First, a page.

The beaten-down greenback was a bit higher against the world's other major currencies Monday, as traders bet the U.S. government would release a favorable employment report later in the week.

Euros were trading for $1.423, down slightly from $1.4259 late Friday. The yen fell to 115.9 against the dollar from 114.9 last week. British pounds were selling for $2.0432 vs. $2.0461 previously.

"This week's U.S. jobs report is likely to pick up," writes the foreign exchange strategy team at Brown Brothers Harriman in New York in a research report.

A strong jobs report would reflect a firm U.S. economy and would reduce the chances of another quick cut in interest rates by the Federal Reserve.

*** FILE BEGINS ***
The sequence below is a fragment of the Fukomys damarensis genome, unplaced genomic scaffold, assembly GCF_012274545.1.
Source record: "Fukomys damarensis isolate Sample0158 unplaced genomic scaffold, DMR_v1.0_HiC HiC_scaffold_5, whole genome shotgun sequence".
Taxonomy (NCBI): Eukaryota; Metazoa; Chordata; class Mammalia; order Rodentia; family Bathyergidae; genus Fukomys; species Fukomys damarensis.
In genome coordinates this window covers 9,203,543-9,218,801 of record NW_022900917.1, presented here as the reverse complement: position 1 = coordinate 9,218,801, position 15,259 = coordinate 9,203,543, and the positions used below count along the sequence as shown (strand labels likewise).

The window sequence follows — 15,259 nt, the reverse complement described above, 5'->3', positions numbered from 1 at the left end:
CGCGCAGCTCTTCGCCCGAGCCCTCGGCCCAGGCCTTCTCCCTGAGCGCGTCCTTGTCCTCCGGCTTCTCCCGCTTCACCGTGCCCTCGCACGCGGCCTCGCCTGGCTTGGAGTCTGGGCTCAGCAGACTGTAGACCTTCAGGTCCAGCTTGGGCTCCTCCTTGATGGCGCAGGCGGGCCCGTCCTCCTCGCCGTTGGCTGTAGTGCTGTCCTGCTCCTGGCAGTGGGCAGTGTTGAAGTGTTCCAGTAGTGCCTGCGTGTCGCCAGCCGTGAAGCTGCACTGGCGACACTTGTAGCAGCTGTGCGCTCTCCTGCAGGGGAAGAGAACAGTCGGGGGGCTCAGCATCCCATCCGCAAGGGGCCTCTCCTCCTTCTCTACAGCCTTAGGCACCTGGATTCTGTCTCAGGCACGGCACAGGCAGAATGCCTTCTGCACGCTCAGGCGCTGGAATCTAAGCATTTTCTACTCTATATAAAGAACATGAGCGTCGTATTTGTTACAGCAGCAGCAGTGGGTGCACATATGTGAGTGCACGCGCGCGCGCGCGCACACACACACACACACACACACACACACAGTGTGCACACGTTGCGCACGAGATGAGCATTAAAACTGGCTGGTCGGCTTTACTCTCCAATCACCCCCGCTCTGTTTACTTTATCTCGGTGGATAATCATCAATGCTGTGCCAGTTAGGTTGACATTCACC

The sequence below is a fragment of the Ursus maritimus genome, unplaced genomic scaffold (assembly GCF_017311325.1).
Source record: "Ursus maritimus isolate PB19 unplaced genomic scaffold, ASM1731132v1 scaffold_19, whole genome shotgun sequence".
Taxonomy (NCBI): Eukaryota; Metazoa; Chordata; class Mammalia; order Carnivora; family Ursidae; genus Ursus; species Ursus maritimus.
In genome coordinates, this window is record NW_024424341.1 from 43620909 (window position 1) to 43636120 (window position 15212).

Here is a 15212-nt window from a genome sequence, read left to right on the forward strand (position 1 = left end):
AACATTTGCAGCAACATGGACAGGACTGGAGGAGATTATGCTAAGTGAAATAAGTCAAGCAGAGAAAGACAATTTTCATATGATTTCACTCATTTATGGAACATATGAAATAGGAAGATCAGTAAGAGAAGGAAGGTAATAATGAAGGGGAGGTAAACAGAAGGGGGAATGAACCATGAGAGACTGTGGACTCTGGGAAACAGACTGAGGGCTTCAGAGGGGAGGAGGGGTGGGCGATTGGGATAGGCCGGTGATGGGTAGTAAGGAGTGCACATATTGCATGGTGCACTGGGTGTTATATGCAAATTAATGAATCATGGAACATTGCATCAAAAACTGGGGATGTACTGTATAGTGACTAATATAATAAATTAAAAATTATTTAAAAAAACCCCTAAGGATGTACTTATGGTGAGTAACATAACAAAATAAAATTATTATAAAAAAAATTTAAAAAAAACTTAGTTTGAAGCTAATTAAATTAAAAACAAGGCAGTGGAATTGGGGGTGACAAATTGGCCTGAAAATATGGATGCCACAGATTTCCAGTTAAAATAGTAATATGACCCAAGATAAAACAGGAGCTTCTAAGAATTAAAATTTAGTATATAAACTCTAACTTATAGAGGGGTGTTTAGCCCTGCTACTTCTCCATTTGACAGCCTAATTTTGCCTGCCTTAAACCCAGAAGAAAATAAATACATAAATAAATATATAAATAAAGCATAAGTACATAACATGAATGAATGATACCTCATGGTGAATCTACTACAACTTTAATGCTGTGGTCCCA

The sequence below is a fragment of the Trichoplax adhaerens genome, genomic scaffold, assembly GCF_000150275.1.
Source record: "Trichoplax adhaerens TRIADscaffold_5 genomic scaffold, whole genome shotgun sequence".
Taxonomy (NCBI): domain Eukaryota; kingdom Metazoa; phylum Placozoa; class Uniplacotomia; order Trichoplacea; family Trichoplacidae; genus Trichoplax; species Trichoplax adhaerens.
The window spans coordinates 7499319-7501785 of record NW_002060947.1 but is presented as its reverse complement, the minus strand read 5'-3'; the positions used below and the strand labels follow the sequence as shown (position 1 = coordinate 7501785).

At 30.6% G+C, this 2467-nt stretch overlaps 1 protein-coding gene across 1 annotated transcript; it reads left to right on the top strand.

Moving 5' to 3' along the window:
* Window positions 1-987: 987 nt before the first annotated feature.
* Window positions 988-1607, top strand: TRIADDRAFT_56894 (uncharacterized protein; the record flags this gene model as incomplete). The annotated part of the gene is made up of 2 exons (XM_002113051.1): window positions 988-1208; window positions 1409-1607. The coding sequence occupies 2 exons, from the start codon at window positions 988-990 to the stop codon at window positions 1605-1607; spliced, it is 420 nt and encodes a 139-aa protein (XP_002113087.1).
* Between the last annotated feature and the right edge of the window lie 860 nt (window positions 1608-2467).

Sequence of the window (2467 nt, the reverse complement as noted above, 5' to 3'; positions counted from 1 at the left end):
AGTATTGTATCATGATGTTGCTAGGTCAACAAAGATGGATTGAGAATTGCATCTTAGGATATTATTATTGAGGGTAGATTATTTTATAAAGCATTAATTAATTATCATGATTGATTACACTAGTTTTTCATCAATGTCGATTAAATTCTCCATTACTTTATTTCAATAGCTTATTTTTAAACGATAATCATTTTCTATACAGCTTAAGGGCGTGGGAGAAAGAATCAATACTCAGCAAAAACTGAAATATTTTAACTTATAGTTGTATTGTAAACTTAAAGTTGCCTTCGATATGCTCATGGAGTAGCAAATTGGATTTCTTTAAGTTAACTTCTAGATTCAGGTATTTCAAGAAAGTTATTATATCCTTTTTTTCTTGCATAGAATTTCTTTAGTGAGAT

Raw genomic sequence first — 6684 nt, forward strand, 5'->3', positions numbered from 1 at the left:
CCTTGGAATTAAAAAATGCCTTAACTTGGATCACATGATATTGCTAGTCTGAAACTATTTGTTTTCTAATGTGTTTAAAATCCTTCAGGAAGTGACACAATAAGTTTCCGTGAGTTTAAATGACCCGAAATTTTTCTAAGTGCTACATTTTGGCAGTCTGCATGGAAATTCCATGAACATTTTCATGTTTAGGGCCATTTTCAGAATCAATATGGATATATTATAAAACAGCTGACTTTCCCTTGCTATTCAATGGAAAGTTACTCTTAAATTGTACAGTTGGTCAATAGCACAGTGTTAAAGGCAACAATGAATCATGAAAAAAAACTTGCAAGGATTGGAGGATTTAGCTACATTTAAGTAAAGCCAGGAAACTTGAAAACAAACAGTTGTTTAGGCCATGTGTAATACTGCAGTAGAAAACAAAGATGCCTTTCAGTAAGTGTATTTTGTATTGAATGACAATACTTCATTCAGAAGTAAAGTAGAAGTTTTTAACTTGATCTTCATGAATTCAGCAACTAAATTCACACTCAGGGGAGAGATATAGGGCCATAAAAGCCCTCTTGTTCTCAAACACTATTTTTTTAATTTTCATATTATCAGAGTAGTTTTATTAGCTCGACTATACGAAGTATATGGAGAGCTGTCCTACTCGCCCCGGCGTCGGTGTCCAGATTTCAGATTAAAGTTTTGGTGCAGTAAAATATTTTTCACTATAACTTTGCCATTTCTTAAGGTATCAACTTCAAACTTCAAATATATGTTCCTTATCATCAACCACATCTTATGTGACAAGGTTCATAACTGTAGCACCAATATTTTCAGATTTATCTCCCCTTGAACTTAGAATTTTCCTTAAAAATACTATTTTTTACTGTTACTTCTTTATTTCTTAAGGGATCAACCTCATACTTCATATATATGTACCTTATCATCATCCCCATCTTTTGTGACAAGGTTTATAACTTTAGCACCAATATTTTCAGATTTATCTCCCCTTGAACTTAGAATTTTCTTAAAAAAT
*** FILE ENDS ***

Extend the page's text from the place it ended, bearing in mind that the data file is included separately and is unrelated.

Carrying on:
That factor is combining with a change in market sentiment toward the European Central Bank's interest rate strategy, BBH says. In particular, the feeling seems to be that the ECB won't hike interest rates any time soon and so the rally in the euro may need to take a breather.

The value of the euro has rallied from around $1.30 in January to an all-time high near $1.428 late last week.

In other currency market action, the Canadian loonie was firmer, with U.S. dollars buying C$0.9927, compared with C$0.9945 in the prior trading session. The Australian dollar was stronger, as well.

The PowerShares DB G10 Currency Harvest ( DBV), which tracks the value of multiple currencies, was rising 0.8% in recent activity.

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